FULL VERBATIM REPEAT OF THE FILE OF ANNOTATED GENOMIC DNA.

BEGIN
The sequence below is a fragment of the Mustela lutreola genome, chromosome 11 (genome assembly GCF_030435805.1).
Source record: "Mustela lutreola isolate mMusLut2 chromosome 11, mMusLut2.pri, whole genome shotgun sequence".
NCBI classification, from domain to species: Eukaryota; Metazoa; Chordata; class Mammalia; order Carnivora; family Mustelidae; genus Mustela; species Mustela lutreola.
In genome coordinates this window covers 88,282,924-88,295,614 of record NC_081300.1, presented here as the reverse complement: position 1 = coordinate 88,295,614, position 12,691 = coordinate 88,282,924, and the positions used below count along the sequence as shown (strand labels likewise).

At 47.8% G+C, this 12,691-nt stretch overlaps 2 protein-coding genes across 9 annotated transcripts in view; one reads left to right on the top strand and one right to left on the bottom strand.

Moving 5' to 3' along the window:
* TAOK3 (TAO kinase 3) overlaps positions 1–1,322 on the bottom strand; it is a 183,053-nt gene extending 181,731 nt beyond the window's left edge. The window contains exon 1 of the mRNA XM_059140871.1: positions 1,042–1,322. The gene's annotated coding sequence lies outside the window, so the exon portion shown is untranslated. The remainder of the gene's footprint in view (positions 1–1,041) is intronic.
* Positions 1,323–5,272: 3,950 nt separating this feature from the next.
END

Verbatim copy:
The sequence below is a fragment of the Mustela lutreola genome, chromosome 11 (genome assembly GCF_030435805.1).
Source record: "Mustela lutreola isolate mMusLut2 chromosome 11, mMusLut2.pri, whole genome shotgun sequence".
NCBI classification, from domain to species: Eukaryota; Metazoa; Chordata; class Mammalia; order Carnivora; family Mustelidae; genus Mustela; species Mustela lutreola.
In genome coordinates this window covers 88,282,924-88,295,614 of record NC_081300.1, presented here as the reverse complement: position 1 = coordinate 88,295,614, position 12,691 = coordinate 88,282,924, and the positions used below count along the sequence as shown (strand labels likewise).

At 47.8% G+C, this 12,691-nt stretch overlaps 2 protein-coding genes across 9 annotated transcripts in view; one reads left to right on the top strand and one right to left on the bottom strand.

Moving 5' to 3' along the window:
* TAOK3 (TAO kinase 3) overlaps positions 1–1,322 on the bottom strand; it is a 183,053-nt gene extending 181,731 nt beyond the window's left edge. The window contains exon 1 of the mRNA XM_059140871.1: positions 1,042–1,322. The gene's annotated coding sequence lies outside the window, so the exon portion shown is untranslated. The remainder of the gene's footprint in view (positions 1–1,041) is intronic.
* Positions 1,323–5,272: 3,950 nt separating this feature from the next.